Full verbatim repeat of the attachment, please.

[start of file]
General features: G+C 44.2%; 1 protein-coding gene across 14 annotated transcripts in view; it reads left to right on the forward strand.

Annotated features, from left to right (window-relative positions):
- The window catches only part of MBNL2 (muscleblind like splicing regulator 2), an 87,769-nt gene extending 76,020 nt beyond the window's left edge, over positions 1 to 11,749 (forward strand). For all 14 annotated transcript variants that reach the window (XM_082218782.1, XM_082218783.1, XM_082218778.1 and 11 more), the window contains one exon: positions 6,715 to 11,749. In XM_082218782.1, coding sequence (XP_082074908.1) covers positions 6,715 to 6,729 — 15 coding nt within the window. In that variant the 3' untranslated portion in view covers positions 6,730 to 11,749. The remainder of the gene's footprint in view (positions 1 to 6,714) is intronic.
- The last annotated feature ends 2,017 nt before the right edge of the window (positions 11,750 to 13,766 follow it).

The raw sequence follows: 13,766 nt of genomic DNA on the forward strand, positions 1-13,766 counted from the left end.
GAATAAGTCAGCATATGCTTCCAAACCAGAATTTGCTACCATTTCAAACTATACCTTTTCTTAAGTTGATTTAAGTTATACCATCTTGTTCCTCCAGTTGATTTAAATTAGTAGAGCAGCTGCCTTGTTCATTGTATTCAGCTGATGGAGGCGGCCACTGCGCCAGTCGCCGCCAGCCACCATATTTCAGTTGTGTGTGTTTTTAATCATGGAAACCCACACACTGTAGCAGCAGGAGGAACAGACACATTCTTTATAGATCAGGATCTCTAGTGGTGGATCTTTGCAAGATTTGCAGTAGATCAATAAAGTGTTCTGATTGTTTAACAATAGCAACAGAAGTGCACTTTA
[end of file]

General features: G+C 44.2%; 1 protein-coding gene across 14 annotated transcripts in view; it reads left to right on the forward strand.

Annotated features, from left to right (window-relative positions):
- The window catches only part of MBNL2 (muscleblind like splicing regulator 2), an 87,769-nt gene extending 76,020 nt beyond the window's left edge, over positions 1 to 11,749 (forward strand). For all 14 annotated transcript variants that reach the window (XM_082218782.1, XM_082218783.1, XM_082218778.1 and 11 more), the window contains one exon: positions 6,715 to 11,749. In XM_082218782.1, coding sequence (XP_082074908.1) covers positions 6,715 to 6,729 — 15 coding nt within the window. In that variant the 3' untranslated portion in view covers positions 6,730 to 11,749. The remainder of the gene's footprint in view (positions 1 to 6,714) is intronic.
- The last annotated feature ends 2,017 nt before the right edge of the window (positions 11,750 to 13,766 follow it).

The raw sequence follows: 13,766 nt of genomic DNA on the forward strand, positions 1-13,766 counted from the left end.
GAATAAGTCAGCATATGCTTCCAAACCAGAATTTGCTACCATTTCAAACTATACCTTTTCTTAAGTTGATTTAAGTTATACCATCTTGTTCCTCCAGTTGATTTAAATTAGTAGAGCAGCTGCCTTGTTCATTGTATTCAGCTGATGGAGGCGGCCACTGCGCCAGTCGCCGCCAGCCACCATATTTCAGTTGTGTGTGTTTTTAATCATGGAAACCCACACACTGTAGCAGCAGGAGGAACAGACACATTCTTTATAGATCAGGATCTCTAGTGGTGGATCTTTGCAAGATTTGCAGTAGATCAATAAAGTGTTCTGATTGTTTAACAATAGCAACAGAAGTGCACTTTA